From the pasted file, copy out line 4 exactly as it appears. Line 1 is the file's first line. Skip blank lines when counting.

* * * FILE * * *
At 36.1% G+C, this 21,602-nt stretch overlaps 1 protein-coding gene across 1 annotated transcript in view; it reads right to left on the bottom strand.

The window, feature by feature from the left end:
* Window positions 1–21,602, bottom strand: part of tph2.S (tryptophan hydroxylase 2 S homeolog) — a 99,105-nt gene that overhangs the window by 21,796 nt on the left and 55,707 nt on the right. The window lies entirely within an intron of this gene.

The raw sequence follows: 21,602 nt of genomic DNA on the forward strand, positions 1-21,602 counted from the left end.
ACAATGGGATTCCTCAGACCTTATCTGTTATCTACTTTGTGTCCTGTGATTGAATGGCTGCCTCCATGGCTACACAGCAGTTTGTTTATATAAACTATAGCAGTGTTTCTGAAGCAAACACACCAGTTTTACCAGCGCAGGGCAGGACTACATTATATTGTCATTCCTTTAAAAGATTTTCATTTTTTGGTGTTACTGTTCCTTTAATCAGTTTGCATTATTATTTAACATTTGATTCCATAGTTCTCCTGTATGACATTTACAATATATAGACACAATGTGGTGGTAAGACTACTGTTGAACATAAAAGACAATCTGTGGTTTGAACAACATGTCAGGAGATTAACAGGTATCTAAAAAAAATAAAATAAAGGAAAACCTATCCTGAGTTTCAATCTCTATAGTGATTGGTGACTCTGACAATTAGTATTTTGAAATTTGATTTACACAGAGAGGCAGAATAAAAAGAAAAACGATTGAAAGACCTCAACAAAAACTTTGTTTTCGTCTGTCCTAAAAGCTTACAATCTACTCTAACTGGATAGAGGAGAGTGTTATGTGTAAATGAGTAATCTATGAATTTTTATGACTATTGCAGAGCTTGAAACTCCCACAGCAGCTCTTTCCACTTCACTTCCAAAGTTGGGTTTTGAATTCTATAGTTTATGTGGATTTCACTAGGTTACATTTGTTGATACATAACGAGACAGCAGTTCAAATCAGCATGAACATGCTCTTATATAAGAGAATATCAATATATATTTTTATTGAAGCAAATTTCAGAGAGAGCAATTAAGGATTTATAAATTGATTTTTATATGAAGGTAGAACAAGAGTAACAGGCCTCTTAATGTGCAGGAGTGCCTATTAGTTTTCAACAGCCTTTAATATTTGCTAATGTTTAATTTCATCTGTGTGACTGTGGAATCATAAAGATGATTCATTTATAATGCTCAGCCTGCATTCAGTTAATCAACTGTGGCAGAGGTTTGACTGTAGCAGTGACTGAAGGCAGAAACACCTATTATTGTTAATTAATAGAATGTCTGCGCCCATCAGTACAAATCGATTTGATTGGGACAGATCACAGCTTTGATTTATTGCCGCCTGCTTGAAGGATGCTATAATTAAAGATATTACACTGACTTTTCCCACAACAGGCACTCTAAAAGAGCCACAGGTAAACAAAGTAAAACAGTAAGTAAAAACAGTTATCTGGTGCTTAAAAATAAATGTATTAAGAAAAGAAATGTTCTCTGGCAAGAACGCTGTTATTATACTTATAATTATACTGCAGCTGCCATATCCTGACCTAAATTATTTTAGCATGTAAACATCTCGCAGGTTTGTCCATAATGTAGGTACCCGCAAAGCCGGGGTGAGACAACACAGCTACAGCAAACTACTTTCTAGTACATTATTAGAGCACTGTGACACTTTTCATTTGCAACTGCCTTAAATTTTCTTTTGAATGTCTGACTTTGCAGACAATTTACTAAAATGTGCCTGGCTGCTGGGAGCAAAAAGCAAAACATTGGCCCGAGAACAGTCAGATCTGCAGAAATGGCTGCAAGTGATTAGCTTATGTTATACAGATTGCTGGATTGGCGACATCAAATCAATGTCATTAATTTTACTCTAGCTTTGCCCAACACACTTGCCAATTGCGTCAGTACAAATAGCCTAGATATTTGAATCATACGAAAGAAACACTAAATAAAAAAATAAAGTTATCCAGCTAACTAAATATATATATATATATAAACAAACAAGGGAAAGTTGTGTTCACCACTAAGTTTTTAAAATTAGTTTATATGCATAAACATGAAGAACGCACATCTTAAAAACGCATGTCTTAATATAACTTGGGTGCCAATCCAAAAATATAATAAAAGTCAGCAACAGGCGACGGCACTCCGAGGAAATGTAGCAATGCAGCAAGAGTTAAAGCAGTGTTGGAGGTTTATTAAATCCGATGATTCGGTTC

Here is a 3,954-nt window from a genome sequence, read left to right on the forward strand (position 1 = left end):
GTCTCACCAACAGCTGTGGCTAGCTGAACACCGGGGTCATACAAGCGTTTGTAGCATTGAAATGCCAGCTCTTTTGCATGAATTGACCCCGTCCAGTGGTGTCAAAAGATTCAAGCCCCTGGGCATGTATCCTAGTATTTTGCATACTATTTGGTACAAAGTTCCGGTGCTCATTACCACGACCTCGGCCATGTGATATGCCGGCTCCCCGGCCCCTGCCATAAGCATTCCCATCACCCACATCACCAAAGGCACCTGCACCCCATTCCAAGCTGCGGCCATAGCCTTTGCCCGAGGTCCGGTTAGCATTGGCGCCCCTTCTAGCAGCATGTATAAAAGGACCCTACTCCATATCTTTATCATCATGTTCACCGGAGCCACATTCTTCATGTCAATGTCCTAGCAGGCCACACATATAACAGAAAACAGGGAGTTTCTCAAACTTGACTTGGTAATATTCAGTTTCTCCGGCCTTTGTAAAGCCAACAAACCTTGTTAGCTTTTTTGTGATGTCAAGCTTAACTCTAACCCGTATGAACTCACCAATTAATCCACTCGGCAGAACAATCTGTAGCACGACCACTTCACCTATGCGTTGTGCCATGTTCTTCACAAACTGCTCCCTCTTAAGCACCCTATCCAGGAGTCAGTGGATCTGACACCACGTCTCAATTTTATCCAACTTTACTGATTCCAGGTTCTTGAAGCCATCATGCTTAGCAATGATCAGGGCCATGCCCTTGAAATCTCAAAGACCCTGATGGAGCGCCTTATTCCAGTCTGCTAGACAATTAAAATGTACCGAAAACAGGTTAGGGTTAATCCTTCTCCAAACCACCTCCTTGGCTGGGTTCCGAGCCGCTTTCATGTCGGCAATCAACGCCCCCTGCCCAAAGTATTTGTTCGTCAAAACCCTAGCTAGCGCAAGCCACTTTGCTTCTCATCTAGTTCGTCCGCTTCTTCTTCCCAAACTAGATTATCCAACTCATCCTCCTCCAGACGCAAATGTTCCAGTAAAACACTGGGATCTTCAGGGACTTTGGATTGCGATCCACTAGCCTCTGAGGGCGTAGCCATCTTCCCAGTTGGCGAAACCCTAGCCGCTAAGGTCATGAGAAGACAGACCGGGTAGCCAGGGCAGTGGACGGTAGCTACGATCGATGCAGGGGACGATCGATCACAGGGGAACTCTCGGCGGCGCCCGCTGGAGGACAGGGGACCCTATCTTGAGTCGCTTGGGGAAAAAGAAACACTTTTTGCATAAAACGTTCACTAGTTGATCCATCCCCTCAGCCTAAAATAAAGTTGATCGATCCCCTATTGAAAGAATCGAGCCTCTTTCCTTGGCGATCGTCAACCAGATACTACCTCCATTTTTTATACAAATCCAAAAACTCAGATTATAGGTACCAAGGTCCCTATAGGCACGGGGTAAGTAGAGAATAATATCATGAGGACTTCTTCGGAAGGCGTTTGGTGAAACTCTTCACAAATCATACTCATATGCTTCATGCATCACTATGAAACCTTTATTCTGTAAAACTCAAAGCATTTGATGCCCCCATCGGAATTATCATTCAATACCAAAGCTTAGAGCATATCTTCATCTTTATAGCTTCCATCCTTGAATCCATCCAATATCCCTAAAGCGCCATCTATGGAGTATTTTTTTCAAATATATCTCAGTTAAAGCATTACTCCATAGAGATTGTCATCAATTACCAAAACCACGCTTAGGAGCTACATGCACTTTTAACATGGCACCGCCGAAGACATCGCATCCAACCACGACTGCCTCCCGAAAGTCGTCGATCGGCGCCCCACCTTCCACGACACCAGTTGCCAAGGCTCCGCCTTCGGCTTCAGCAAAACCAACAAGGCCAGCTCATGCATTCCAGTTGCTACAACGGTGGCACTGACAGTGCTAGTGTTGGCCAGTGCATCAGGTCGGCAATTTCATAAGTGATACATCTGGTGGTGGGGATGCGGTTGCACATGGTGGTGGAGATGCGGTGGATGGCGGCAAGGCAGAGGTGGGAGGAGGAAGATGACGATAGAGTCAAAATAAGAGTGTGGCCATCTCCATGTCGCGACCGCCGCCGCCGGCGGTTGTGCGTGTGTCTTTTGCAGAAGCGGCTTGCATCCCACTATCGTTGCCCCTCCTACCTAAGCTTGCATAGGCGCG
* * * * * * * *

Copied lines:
The raw sequence follows: 21,602 nt of genomic DNA on the forward strand, positions 1-21,602 counted from the left end.